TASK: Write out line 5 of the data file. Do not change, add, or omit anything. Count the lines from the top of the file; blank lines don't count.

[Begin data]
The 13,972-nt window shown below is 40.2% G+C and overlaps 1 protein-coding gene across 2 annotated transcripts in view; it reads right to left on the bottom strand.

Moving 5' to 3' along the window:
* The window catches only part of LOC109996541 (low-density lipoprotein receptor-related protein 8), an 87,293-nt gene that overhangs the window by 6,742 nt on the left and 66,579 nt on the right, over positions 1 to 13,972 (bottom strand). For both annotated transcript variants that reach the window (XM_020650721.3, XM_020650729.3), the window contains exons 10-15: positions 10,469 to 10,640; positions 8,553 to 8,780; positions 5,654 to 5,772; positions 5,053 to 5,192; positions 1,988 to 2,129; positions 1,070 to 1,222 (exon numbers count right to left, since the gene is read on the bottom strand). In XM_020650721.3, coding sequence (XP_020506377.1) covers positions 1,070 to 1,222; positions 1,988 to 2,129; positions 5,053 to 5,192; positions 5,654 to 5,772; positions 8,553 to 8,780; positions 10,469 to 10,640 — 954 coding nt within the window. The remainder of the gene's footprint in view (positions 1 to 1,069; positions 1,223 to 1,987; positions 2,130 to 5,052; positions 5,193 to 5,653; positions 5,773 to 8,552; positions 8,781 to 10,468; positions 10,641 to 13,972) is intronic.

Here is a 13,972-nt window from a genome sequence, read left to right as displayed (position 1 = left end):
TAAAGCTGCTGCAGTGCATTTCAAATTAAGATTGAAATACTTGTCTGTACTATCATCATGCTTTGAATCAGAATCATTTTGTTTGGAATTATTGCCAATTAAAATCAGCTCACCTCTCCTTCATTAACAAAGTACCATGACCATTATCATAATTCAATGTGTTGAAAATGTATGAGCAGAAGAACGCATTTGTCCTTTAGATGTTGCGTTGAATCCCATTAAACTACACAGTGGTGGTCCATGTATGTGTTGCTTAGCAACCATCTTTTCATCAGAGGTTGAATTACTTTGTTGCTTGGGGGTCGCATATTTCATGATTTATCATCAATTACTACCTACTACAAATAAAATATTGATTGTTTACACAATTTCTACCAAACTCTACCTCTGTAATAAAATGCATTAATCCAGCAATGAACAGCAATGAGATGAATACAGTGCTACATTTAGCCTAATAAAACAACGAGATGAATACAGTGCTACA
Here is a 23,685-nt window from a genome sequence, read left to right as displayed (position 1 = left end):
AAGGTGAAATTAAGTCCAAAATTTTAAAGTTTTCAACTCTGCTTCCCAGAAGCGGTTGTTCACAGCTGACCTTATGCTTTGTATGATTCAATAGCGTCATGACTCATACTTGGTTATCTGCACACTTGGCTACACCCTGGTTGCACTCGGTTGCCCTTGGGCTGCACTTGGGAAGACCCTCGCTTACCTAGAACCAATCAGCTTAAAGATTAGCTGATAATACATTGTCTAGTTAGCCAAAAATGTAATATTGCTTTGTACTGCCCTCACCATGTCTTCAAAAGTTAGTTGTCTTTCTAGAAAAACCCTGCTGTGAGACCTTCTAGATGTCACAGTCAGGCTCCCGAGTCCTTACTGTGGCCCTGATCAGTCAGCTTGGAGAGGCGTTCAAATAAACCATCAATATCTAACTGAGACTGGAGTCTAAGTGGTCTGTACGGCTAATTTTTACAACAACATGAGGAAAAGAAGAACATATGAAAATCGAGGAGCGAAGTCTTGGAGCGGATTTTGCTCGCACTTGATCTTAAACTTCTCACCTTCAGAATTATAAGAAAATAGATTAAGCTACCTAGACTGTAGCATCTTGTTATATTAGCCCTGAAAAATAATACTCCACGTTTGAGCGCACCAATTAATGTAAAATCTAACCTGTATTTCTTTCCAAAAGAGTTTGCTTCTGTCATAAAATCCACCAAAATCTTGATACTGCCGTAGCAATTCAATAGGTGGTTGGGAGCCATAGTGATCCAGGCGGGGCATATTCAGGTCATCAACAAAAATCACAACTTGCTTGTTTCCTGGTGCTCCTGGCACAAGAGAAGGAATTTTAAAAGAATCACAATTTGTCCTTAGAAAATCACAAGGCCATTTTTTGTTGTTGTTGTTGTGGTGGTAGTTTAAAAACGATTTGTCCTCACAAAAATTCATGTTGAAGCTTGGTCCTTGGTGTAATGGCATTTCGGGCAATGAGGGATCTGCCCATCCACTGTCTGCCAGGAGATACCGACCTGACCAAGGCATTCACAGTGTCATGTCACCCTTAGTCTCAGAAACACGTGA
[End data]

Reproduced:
TAAAGCTGCTGCAGTGCATTTCAAATTAAGATTGAAATACTTGTCTGTACTATCATCATGCTTTGAATCAGAATCATTTTGTTTGGAATTATTGCCAATTAAAATCAGCTCACCTCTCCTTCATTAACAAAGTACCATGACCATTATCATAATTCAATGTGTTGAAAATGTATGAGCAGAAGAACGCATTTGTCCTTTAGATGTTGCGTTGAATCCCATTAAACTACACAGTGGTGGTCCATGTATGTGTTGCTTAGCAACCATCTTTTCATCAGAGGTTGAATTACTTTGTTGCTTGGGGGTCGCATATTTCATGATTTATCATCAATTACTACCTACTACAAATAAAATATTGATTGTTTACACAATTTCTACCAAACTCTACCTCTGTAATAAAATGCATTAATCCAGCAATGAACAGCAATGAGATGAATACAGTGCTACATTTAGCCTAATAAAACAACGAGATGAATACAGTGCTACA